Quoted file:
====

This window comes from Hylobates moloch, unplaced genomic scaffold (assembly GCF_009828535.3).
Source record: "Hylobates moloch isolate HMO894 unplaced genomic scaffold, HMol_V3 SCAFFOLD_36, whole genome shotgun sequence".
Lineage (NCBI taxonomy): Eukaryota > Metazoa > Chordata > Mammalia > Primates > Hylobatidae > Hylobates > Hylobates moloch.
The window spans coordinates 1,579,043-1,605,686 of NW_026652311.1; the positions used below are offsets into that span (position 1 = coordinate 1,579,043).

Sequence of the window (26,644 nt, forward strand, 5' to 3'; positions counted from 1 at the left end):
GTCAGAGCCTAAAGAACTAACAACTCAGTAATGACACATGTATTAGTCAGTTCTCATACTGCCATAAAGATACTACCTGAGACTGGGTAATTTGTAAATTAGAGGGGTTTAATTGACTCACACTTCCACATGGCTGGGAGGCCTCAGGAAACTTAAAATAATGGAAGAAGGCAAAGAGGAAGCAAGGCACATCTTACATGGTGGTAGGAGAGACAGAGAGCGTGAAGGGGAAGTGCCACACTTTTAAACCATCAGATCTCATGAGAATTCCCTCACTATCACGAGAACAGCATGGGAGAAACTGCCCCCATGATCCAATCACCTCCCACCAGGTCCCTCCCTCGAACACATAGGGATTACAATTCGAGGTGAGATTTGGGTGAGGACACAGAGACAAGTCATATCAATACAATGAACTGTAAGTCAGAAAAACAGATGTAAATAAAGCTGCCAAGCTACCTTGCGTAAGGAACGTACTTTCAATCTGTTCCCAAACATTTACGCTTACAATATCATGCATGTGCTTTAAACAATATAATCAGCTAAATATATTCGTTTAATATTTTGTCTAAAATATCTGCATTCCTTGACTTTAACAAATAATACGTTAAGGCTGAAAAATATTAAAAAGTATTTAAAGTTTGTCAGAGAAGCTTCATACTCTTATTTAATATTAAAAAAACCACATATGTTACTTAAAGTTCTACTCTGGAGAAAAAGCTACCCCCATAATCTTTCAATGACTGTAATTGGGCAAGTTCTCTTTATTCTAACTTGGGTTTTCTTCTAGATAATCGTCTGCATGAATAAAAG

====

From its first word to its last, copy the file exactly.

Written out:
This window comes from Hylobates moloch, unplaced genomic scaffold (assembly GCF_009828535.3).
Source record: "Hylobates moloch isolate HMO894 unplaced genomic scaffold, HMol_V3 SCAFFOLD_36, whole genome shotgun sequence".
Lineage (NCBI taxonomy): Eukaryota > Metazoa > Chordata > Mammalia > Primates > Hylobatidae > Hylobates > Hylobates moloch.
The window spans coordinates 1,579,043-1,605,686 of NW_026652311.1; the positions used below are offsets into that span (position 1 = coordinate 1,579,043).

Sequence of the window (26,644 nt, forward strand, 5' to 3'; positions counted from 1 at the left end):
GTCAGAGCCTAAAGAACTAACAACTCAGTAATGACACATGTATTAGTCAGTTCTCATACTGCCATAAAGATACTACCTGAGACTGGGTAATTTGTAAATTAGAGGGGTTTAATTGACTCACACTTCCACATGGCTGGGAGGCCTCAGGAAACTTAAAATAATGGAAGAAGGCAAAGAGGAAGCAAGGCACATCTTACATGGTGGTAGGAGAGACAGAGAGCGTGAAGGGGAAGTGCCACACTTTTAAACCATCAGATCTCATGAGAATTCCCTCACTATCACGAGAACAGCATGGGAGAAACTGCCCCCATGATCCAATCACCTCCCACCAGGTCCCTCCCTCGAACACATAGGGATTACAATTCGAGGTGAGATTTGGGTGAGGACACAGAGACAAGTCATATCAATACAATGAACTGTAAGTCAGAAAAACAGATGTAAATAAAGCTGCCAAGCTACCTTGCGTAAGGAACGTACTTTCAATCTGTTCCCAAACATTTACGCTTACAATATCATGCATGTGCTTTAAACAATATAATCAGCTAAATATATTCGTTTAATATTTTGTCTAAAATATCTGCATTCCTTGACTTTAACAAATAATACGTTAAGGCTGAAAAATATTAAAAAGTATTTAAAGTTTGTCAGAGAAGCTTCATACTCTTATTTAATATTAAAAAAACCACATATGTTACTTAAAGTTCTACTCTGGAGAAAAAGCTACCCCCATAATCTTTCAATGACTGTAATTGGGCAAGTTCTCTTTATTCTAACTTGGGTTTTCTTCTAGATAATCGTCTGCATGAATAAAAG